By the way, it doesn’t bother me at all, having something stuck into me. I barely notice it. Pump reminds me when to test, and I enter carbs when I eat. It seems to me that can forget I have diabetes much more than when I was on injections. But it does require very regular testing and a willingness to learn not only about how your body responds to any given diabetes related thing, but also to become proficient with the pump.
I would hazard a guess and say there are definitely things you can do to improve your diabetes now, even without a pump. Yes, the pump will make things easier… if you want it to. You’ve got to be prepared to do the work though.
I know how you feel. I was opposed to getting the pump for years. I was also scared of how it would look on me, what others would think when they saw it and what it was going to be like being attached to something. I have the pump now and honestly it’s amazing. It’s the best decision I ever made. It’s small and you can hide it. My friends don’t even notice, I had to tell them to get them to notice. Also, after about three weeks you get used to it and don’t even notice you have something attached.
I know you are scared about what it looks like, but it’s an amazing thing to do for your diabetes. I’d much rather wear a pump, then have to worry about taking shots daily and being at a higher risk for complications.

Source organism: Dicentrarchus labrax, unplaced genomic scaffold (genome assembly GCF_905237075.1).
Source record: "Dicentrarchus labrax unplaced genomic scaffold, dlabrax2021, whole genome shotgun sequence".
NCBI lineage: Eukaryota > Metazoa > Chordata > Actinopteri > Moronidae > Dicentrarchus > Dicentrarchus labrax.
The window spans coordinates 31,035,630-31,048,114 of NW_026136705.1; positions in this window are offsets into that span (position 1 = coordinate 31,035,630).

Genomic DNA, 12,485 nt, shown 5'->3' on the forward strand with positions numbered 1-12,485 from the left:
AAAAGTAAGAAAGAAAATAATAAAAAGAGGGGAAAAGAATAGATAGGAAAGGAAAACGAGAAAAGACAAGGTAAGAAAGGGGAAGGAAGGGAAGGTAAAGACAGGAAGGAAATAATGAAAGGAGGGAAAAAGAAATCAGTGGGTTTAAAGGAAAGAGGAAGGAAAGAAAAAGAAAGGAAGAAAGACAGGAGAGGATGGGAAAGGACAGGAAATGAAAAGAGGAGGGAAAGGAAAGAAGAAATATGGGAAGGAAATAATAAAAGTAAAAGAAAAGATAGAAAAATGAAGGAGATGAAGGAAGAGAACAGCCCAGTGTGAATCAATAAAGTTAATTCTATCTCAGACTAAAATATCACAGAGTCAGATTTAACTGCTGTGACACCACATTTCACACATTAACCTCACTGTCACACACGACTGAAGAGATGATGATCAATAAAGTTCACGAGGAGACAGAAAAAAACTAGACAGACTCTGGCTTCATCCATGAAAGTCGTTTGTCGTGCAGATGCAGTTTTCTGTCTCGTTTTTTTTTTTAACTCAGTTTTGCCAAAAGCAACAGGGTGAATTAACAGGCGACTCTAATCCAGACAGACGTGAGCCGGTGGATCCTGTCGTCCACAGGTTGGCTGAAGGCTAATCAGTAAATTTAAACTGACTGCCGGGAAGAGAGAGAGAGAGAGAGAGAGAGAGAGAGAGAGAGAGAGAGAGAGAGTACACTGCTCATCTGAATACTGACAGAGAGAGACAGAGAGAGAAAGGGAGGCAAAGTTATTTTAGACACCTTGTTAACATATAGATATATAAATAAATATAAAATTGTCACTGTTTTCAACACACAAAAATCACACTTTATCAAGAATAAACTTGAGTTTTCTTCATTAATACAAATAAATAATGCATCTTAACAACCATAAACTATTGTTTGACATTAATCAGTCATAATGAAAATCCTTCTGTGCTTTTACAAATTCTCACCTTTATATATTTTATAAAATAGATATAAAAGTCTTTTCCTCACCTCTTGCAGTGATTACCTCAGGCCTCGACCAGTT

But keep in mind you still have to work with the pump. It won’t just solve problems if you have it attached. It still takes a lot of carb counting and getting all the units and configurations right, but once you master that, it’s so worth it.
I’m honestly mad at myself for not getting it sooner. I promise you will love it once you decide to get it.
Get it when you are ready and you will love it. Good luck
Just wanted to put a quick note here in hopes you all will see it -
Thank you so much for all of the responses. I am still struggling to find a way to afford a pump in the first place but the more I read and learn the more I feel the hard work to learn and balance a pump would be worth it! Its typical for my BG levels to be in the 400 range, My feet are hurting or numb and I feel crappy - its time to do something different and I will put in as much hard work and considering I am already doing 5-7 blood tests daily monitoring a pump would not add to my testing times! This site is really amazing. I have spent a lot of time resenting my diabetes, but what i really need to do is accept it, try to deal with my eating disorder and realize the issues of that and diabetes are integrated, learn as much as I can and seek support! You are all awesome! Thanks so much again!
i’m needle phobic and had a terrible time with giving myself shots. i was diagnosed with adult onset type I just under two years ago and have been on an animas 2020 as soon as my insurance would cover it for me: june2008.
by the way, i just started a discussion about a thing i made to deal with my tubing pretty much right away. i lived with 5 dogs at the time and lost 2 infusion sets in one day from dogs jumping on me.
going from 10 shots a day [gastroparesis means i eat a little bit a lot of time] to a pump made my life so much better and it was like getting my freedom back and i didn’t even have to deal with it nearly as long as you and others have.
i look at my glucose meter results for 2008 on a graph and it’s like the graph just tightened up within a few hours of having the pump on.